Upon receiving the grant funding, KOR initiated several strategies to promote the adoption of motivational interviewing in resettlement agencies statewide, including:
- Trainings on motivational interviewing for all resettlement agency staff statewide. As part of evaluation, monitoring and feedback, staff completed a pretest and posttest to gauge foundational motivational interviewing skills. After the training, they also completed a survey addressing their satisfaction with (one element of acceptability), and adoption of, motivational interviewing to date. They were also asked to identify successes and challenges in using the intervention.
- Training for interpreters, recognizing their crucial role. Following their training, interpreters provided their feedback on motivational interviewing with clients using an open-ended questionnaire.
- Establishing an inter–agency network, called the Motivational Interviewing Community of Practice, whose members will serve as motivational interviewing champions within their agencies.
The feedback from these early-stage strategies has already yielded valuable lessons for planning the next stages of the implementation process, including exploring organizational culture, expanding adoption, and assessing fidelity. Ultimately, KOR expects that as adoption and fidelity increase, client outcomes will improve.
Looking for evidence relevant to your programs and services?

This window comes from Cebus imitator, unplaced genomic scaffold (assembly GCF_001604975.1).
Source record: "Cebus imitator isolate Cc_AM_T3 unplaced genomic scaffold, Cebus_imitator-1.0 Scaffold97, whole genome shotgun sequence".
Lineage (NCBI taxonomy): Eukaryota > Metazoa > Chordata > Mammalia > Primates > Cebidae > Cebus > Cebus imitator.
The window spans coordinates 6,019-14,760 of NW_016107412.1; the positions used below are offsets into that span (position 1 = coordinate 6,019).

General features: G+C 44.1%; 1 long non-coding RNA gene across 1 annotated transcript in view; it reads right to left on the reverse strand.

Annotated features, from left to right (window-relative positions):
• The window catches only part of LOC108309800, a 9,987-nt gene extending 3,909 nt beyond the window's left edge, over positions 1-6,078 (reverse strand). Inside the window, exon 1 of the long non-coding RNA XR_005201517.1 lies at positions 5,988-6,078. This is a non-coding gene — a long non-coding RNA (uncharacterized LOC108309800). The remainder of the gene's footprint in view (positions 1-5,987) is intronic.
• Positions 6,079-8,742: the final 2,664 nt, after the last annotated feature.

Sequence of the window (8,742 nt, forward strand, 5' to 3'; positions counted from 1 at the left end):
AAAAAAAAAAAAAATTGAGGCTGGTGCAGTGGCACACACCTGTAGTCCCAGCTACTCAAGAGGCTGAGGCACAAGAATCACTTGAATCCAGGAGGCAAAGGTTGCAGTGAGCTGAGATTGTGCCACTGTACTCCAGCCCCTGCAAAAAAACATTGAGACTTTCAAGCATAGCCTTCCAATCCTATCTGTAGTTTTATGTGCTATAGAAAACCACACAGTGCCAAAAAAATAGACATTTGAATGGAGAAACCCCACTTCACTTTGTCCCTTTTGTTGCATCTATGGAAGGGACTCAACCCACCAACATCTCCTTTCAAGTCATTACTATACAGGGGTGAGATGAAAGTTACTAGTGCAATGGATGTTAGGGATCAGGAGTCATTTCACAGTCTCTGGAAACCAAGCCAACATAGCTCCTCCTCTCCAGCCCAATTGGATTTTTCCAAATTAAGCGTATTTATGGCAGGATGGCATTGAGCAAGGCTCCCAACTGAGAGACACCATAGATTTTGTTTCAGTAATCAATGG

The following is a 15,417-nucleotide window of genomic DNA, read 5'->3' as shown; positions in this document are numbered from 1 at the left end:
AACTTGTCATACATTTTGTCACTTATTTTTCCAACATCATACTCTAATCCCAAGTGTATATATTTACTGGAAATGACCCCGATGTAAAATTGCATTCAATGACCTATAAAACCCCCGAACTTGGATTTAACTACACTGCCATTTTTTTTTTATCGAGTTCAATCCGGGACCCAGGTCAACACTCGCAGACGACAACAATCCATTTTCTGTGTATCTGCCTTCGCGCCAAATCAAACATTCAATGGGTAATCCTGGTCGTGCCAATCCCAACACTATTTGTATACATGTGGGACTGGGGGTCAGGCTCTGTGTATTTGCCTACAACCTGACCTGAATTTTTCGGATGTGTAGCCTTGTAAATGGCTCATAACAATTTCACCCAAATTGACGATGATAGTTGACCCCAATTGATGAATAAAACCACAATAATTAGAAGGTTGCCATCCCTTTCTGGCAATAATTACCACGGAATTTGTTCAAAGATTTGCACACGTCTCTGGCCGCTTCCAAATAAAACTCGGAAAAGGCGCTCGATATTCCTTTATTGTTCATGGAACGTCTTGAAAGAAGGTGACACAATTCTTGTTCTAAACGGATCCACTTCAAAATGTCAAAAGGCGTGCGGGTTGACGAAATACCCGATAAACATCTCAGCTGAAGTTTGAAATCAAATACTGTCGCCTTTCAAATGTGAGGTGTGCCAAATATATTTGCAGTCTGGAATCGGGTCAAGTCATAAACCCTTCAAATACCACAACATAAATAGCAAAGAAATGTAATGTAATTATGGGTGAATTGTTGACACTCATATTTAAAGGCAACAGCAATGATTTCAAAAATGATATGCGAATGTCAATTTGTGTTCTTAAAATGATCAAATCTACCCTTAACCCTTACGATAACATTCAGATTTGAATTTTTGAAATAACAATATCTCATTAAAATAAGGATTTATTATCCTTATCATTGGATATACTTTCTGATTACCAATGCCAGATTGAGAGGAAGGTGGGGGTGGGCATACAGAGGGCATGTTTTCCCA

Switchboard hosts an evidence database that includes over 100 articles related to refugee service provision and eleven evidence summaries. These summaries synthesize the research on the most effective intervention or approach for a specific challenge. Recent summaries include:
Implementation science can be a valuable source of knowledge and guidance for resettlement program design, implementation, monitoring, and evaluation. In the design stage, program planners must select evidence-based interventions acceptable to staff and clients. In the implementation stage, stakeholders must employ strategies to increase the chosen intervention’s adoption. Monitoring and evaluation staff must develop routines for collecting data on adoption, appropriateness, feasibility, fidelity, cost, penetration, and sustainability. Finally, for program evaluators, implementation science provides a roadmap for the uptake of their recommendations.
Want to Learn More?
- Switchboard Information Guide: Implementation Science: Bridging the Evidence-to-Action Gap in Refugee Services
- University of Washington Implementation Science Resource Hub
- META Tip Sheet: 7 Tips for Developing Data-Driven, Evidence-Based Programs
- Switchboard Webinar: Introducing the Switchboard Evidence Database
- Switchboard Webinar: Data-Driven State Refugee Programs: Lessons from the Field on Using Data to Improve Refugee Programs
- Switchboard Toolkit: Data-Driven State Refugee Programs: Lessons from the Field on Managing, Analyzing, and Using Data to Improve Refugee Programs
- META E-learning course: Data Analysis and Action Planning